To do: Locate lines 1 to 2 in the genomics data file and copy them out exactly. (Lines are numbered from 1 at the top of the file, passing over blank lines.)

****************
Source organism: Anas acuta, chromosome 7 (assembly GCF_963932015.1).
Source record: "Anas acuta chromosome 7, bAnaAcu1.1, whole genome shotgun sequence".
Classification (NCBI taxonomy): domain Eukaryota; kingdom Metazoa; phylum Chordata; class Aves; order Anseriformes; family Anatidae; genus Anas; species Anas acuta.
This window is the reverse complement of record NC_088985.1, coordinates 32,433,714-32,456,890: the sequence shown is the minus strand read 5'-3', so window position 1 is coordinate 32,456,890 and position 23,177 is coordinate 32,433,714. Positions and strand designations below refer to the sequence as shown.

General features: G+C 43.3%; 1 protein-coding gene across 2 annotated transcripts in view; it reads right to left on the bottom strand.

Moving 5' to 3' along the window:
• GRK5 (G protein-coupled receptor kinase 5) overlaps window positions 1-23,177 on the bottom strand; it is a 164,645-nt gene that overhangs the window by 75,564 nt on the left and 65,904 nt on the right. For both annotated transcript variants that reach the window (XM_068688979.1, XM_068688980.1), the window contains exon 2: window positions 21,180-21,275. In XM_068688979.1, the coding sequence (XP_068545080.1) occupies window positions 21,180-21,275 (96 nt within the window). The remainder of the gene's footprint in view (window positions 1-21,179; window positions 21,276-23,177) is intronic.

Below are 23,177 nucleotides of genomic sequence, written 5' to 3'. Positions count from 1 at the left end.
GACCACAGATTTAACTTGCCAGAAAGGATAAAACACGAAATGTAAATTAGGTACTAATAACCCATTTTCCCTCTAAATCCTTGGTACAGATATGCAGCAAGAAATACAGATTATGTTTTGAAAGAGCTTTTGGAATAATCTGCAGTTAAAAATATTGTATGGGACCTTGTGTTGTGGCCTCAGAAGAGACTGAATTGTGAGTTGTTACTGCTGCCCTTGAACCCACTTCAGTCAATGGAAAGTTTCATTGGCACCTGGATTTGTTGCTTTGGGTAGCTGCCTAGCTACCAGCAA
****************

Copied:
Source organism: Anas acuta, chromosome 7 (assembly GCF_963932015.1).
Source record: "Anas acuta chromosome 7, bAnaAcu1.1, whole genome shotgun sequence".